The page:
There are various elements of linguistic interest. Reshetnikov was one of the first Russian authors to present dialectal speech realistically (for which he was castigated by purist critics); characters say “Бают, баско там” for ‘They say it’s good there,’ and there are fine local words like лонись ‘last year.’ There’s this pleasing passage:

На ругань не обращалось внимания ни отцом, ни прочими бурлаками, так как бранное непечатное словцо было для всех обыкновенным, как в дружеской беседе, так и при удивлении, и как ласка; им выражалась и злость, и досада.

Neither their father nor the other bargemen paid attention to their cursing, since unprintable curse words were common to all of them, in friendly conversation, to show surprise or tenderness as well as anger and annoyance.

They spend time with non-Russians, who are quoted in their own languages; a Komi says Кыдче мунан ‘Where are you going?’ and Илыся лок тысь ‘From far away?’ And there’s a passage starting “В кучках сидят преимущественно люди разных названий: татары с татарами, черемисы с черемисами, подлиповцы с подлиповцами и т. д., так что воздух оглашается разными наречиями…” [Different kinds of people sat in groups: Tatars, Cheremis, Podlipnayans, and so on, so that the air resounded with different forms of speech…]. I can’t say it’s a great novel, but (for me, anyway) it was a great read, and I recommend it if it sounds like it might be one for you.

Comments

  1. I think you should mention that these people are not ethnic Russians, they speak Komi-Permyak language and apparently are still pagans to boot.

    The Podlipnayans speak Permyak language. Bad at understanding our words, they can pronounce them, but in a warped way. Their Russian speech is like a speech of peasants of Vyatka and Vologda provinces.

  2. I am, indeed, fond of чернуха and this book does sound interesting, Languagehat. Beyond what you write about the novel and Reshetnikov’s obvious love for language, his brief bio is intriguing: prosecuted at age fourteen for stealing mail and sentenced to a three-month term at a monastery!?

    On a side note, I’d never heard the expression “isn’t a patch on” so thank you for that, too!

  3. You’re welcome, and I look forward to your report if you get around to reading it!

  4. In modern Permyak Komi (or Komi-Permyak) that’d be кытчӧ мунан? ‘Where are you going?’ and ылісь локтіс ‘S/he came from far away’. Theoretically it could even be Yazva Komi, as Cherdyn is close to the Yazva area, but the corresponding forms are slightly different (көччө мунан? өлисянь локтіс, with a different separative case in the word meaning ‘from far away’), so Permyak is more likely (and has always had many more speakers anyway).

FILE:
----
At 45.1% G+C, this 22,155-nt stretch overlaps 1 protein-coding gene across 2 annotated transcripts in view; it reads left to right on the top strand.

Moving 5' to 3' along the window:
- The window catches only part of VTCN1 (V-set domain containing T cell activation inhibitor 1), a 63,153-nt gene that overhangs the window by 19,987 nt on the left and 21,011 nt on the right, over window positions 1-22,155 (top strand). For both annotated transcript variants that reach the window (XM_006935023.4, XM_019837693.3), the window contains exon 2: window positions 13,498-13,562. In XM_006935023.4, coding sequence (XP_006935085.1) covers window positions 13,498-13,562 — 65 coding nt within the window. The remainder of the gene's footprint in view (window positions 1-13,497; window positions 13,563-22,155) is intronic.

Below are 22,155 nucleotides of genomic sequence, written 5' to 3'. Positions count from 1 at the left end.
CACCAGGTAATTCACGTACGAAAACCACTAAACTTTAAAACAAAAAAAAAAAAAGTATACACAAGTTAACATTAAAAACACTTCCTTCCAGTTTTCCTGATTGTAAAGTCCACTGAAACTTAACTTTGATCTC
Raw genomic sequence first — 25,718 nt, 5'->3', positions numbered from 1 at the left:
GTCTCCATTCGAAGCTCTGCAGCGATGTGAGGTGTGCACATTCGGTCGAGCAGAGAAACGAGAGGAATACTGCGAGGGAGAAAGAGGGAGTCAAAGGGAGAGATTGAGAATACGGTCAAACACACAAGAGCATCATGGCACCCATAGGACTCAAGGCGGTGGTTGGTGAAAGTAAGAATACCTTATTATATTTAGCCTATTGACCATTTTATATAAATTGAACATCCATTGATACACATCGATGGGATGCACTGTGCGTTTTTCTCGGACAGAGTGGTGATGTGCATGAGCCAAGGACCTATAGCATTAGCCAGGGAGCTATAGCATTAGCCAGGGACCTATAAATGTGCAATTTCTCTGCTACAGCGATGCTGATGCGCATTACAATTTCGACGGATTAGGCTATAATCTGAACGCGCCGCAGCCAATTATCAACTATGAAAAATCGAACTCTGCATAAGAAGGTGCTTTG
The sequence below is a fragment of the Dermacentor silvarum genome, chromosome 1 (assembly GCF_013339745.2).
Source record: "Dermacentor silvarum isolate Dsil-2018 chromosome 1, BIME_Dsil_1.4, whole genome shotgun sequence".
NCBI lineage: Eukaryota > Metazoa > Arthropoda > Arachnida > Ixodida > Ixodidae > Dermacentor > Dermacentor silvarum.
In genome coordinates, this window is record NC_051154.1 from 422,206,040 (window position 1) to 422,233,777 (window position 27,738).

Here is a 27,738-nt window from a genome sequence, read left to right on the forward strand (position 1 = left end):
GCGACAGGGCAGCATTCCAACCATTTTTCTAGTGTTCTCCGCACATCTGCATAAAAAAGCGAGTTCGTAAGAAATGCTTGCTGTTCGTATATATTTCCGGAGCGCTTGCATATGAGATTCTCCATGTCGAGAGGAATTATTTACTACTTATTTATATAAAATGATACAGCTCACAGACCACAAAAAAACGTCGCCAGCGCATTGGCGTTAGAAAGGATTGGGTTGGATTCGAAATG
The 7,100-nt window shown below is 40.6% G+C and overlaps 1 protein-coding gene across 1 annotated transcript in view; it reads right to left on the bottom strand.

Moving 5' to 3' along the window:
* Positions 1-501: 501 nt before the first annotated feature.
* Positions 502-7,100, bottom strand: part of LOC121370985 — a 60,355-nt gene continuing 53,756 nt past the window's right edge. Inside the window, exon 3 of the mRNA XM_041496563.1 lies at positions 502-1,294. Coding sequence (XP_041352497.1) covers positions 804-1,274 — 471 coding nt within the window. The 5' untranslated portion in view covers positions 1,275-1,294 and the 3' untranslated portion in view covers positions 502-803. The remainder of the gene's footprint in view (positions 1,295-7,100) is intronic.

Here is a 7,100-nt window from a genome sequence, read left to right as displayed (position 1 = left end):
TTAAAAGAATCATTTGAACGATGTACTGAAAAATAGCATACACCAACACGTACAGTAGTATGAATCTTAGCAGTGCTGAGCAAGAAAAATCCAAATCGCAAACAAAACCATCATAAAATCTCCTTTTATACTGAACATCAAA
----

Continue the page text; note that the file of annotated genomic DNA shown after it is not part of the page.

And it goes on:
5. Wow, I didn’t expect to get a detailed analysis of the quoted Komi — thanks, and I’m impressed it’s so accurate!

  6. I wondered how the translator dealt with the Komi and dialect forms, so I tried to check, and apparently I was mistaken about there having been a translation — I was misled by a reference to Thomas J. Stacy’s 1974 PhD dissertation “F. M. Reshetnikov’s The Podlipnayans.” Glad I got that cleared up (but now I wish somebody would translate it).

  7. Worldcat has the same problem: it correctly tags Stacy’s work as a dissertation, but it lists Reshetnikov as a co-author! That would make anyone assume it’s a translation.

    “Data without context is lies.”

  8. I mean, maybe he included a translation as part of his diss? It’s not a long novel, and that’s a long dissertation. But I can find no mention of it.

  9. J.W. Brewer says:

    I had been wondering about the title, since “The Podlipnayans” is rather more of a transliteration than a title, and you’d think someone hoping to increase sales of a commercially-published English version might come up with a different title that would sell better. Although for all I know the title is just as uncommercially opaque to Russophones?

  10. Glad to be of service. Подлиповцы (Podlipovtzy) is a standard way to say “people from Подлипная (Podlipnaya)”. Or, more precisely, one of the usual possibilities. The English title is obviously reproduces similar place-name to demonym change. Под-лип-н-ая means something like “under the lime tree”

  11. Cherdyn is at the very edge of linden tree areal so I’m quite surprised that a village there would be called “Under-lindens”, a common place name typically associated with South-Central Russia.

  12. Jen in Edinburgh says:

    The Podlipnayans sound like they belong in Gulliver’s Travels.